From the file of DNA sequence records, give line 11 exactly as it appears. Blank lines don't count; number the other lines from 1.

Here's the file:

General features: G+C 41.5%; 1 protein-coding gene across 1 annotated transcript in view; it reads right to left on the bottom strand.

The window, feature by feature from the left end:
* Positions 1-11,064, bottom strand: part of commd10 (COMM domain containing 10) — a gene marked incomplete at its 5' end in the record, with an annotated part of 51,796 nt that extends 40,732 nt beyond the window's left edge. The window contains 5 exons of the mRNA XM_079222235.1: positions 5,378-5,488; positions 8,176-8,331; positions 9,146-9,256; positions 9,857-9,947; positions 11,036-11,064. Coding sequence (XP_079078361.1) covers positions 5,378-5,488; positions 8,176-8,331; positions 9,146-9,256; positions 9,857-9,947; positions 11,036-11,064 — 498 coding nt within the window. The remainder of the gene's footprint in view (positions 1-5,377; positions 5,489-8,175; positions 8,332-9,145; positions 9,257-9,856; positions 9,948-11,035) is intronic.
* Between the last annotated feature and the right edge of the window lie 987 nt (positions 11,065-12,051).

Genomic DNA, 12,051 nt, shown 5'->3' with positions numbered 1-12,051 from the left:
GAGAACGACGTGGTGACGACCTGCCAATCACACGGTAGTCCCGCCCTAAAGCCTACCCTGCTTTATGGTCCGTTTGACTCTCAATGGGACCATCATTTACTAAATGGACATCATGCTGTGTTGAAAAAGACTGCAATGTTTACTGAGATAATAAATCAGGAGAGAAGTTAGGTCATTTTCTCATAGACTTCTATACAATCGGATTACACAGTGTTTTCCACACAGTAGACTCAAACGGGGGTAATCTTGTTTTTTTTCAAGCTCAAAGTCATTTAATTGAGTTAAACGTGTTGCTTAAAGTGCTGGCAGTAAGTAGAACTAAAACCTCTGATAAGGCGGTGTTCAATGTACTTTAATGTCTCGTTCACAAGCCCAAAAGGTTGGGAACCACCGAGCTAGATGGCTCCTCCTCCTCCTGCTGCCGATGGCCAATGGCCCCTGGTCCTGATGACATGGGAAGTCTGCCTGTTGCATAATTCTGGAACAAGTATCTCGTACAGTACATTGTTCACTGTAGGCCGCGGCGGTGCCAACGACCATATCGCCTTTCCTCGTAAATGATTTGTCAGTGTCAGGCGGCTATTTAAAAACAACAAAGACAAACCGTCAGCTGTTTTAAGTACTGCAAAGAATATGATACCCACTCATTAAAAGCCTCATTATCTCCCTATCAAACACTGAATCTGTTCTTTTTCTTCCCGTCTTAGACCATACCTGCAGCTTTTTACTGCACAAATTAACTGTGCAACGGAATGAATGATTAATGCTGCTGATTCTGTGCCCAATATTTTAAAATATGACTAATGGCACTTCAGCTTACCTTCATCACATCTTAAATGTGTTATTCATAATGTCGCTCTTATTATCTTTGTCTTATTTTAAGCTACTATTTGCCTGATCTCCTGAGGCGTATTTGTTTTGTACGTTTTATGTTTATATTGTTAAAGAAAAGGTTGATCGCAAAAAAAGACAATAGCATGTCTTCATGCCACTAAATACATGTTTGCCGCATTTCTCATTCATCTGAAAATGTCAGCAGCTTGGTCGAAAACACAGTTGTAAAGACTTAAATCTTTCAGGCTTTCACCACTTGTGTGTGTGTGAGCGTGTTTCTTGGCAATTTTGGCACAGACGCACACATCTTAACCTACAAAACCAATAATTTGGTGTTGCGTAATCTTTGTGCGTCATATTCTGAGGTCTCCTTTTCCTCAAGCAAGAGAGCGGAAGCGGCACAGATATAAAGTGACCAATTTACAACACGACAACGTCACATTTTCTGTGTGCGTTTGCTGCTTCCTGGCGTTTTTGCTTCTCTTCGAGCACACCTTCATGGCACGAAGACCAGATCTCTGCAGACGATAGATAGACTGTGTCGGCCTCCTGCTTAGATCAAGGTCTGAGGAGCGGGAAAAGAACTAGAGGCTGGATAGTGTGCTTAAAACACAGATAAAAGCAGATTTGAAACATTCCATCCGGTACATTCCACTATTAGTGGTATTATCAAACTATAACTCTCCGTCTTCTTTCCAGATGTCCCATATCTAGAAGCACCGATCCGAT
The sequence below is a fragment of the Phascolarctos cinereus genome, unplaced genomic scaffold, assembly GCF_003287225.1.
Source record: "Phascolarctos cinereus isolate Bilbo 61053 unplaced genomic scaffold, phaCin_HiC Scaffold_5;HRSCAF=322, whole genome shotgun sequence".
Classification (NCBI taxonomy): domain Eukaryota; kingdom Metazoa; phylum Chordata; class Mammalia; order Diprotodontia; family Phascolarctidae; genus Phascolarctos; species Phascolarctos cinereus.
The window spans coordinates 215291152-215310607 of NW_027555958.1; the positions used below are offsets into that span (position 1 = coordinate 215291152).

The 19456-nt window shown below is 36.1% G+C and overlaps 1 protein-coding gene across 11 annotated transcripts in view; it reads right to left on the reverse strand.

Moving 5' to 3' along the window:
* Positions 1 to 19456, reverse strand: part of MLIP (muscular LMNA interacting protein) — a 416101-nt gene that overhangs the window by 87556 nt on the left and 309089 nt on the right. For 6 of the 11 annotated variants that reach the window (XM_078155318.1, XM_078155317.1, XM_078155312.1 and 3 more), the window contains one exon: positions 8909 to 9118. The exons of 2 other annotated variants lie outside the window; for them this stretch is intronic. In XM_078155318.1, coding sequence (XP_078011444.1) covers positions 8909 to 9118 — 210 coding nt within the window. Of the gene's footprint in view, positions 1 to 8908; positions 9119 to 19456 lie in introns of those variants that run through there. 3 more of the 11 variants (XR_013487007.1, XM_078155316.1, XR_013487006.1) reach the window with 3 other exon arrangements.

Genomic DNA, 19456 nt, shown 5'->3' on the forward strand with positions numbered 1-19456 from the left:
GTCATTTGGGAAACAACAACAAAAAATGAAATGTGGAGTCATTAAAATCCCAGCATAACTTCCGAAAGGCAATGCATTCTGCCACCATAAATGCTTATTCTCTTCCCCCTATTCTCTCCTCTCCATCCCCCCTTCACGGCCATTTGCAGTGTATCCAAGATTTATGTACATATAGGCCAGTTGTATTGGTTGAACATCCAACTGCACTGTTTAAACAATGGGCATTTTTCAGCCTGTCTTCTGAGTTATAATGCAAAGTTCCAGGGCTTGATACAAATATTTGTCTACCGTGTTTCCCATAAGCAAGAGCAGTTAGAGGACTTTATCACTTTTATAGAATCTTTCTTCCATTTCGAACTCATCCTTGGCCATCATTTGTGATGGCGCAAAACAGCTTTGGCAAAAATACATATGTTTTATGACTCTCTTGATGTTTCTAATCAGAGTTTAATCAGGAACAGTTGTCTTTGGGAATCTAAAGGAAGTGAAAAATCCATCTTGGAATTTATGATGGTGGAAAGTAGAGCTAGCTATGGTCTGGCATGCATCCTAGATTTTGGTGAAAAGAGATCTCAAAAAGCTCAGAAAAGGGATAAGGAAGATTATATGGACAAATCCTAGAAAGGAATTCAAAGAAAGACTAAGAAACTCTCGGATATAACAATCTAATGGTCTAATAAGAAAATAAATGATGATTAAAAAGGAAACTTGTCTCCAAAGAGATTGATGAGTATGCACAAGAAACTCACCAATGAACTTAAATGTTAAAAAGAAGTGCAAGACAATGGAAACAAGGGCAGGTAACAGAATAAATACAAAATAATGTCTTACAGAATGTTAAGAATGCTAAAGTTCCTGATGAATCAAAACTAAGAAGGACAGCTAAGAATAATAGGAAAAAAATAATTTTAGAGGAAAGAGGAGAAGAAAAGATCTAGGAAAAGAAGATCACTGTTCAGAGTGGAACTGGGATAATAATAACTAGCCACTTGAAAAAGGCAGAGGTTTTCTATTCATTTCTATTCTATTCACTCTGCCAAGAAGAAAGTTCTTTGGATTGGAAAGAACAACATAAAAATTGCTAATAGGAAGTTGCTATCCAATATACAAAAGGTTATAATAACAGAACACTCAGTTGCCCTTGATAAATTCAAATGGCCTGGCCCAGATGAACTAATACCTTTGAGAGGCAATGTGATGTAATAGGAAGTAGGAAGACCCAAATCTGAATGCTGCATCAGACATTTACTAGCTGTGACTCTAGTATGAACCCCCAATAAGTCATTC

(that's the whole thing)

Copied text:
The 19456-nt window shown below is 36.1% G+C and overlaps 1 protein-coding gene across 11 annotated transcripts in view; it reads right to left on the reverse strand.